Who is at Fault in California Left Turn Failure to Yield Motorcycle Accidents?
California bikers are all too familiar with this scenario:
You are driving along and see another vehicle waiting to make a left turn at an upcoming intersection. You wait to see if they notice you and wonder if they are going to pull out in front of you or yield. In many cases, by the time you realize the other vehicle is not going to yield on a left turn, it is too late for you to stop and you collide with the other vehicle. Unfortunately, failure to yield when making a left turn is a common cause of motorcycle accidents involving passenger vehicles and motorcyclists in California.
The Orange County Register reported a California motorcycle accident in July of this year. A Newport Beach police officer suffered leg and facial injuries when a car pulled out in front of the police officer’s motorcycle at the intersection of Newport Hills Drive and Ford Road. The car driver appeared to be unharmed, but the police officer was transported to a nearby hospital by ambulance for his injuries.
According to California Vehicle Code §21801, vehicles turning left or making a U-turn must yield to other vehicles coming from the opposite direction until they can make the turn with “reasonable safety.”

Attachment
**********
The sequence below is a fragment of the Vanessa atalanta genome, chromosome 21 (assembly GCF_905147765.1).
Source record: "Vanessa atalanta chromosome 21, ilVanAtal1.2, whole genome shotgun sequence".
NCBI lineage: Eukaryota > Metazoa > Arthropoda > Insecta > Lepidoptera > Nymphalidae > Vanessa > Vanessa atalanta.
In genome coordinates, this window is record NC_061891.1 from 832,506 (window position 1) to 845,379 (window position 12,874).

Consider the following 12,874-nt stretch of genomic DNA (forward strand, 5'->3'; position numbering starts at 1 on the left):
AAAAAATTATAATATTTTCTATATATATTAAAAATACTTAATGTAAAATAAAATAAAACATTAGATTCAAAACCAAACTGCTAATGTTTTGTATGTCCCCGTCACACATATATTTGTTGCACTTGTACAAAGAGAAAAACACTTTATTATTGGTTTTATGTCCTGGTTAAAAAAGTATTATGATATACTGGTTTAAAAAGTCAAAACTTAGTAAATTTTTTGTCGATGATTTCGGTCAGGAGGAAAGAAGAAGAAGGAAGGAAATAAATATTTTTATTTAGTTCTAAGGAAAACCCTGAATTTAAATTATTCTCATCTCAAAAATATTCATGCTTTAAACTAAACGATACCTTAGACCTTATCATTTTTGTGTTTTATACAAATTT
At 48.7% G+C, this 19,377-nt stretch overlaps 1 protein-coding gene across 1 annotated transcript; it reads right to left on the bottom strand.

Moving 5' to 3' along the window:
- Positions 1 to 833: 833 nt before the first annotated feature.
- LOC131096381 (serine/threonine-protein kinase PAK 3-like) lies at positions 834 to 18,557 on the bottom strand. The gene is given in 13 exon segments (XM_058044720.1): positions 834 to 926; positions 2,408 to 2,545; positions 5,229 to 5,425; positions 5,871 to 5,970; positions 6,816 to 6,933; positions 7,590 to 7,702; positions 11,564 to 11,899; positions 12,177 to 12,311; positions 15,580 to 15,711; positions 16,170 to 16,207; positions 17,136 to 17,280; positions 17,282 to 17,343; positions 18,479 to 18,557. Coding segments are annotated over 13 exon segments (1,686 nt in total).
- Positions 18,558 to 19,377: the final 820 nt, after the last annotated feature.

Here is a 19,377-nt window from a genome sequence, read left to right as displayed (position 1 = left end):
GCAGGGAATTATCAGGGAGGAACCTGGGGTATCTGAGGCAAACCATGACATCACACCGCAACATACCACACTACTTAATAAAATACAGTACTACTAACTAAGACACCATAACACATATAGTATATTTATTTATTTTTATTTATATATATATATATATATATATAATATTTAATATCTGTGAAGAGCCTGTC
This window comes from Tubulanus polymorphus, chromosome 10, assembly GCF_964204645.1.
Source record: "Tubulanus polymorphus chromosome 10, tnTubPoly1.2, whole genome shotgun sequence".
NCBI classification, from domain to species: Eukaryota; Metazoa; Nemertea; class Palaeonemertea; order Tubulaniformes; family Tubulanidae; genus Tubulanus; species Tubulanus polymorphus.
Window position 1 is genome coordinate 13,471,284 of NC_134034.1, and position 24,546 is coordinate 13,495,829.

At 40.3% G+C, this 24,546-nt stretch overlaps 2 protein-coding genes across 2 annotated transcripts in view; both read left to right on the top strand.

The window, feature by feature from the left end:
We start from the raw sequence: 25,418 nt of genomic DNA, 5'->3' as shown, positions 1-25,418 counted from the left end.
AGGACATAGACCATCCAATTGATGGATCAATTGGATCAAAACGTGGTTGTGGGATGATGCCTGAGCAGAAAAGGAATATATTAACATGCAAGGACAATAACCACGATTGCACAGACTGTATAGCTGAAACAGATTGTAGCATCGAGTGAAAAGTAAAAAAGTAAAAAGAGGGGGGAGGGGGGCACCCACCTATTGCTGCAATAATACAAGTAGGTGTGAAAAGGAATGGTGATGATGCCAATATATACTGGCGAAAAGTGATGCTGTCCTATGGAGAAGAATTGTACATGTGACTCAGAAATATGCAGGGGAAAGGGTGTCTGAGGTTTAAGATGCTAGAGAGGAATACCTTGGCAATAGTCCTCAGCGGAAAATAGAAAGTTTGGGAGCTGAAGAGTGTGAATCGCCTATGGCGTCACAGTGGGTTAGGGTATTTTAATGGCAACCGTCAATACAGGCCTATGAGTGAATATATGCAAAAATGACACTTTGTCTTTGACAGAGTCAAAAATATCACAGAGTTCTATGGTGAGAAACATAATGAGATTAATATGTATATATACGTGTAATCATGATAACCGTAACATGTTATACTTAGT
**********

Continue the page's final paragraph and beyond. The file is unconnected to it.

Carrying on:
It seems like it would be easy to prove fault in a failure to yield on a left turn California motorcycle accident, but it is not.
It can be difficult to prove because part (b) of this same California Vehicle Code says that after yielding and signaling for a left turn or U-turn, a driver may go ahead and make the turn and drivers approaching from the opposite way must then yield to the turning vehicle. In addition, in California, Traffic Accident Reports are considered hearsay so they cannot be used as evidence to prove fault in court nor will many insurance companies accept them as proof of fault.
The other driver and his or her insurance company may use the second part of this California Vehicle Code to avoid paying on a California motorcycle injury claim by stating that the turn had already commenced and the motorcyclist failed to yield; however, you do not have to accept blame if you were not at fault. An experienced California motorcycle lawyer can help you prove your case.
If you have suffered injuries in a California motorcycle crash in which another vehicle failed to yield when making a left turn, our skilled California biker attorneys can help you. Whether your accident occurred in Bakersfield, Santa Rosa, Oakland, Los Angeles, or any other city in California, call us at 1-800-4-BIKERS today.
Powered by Qumana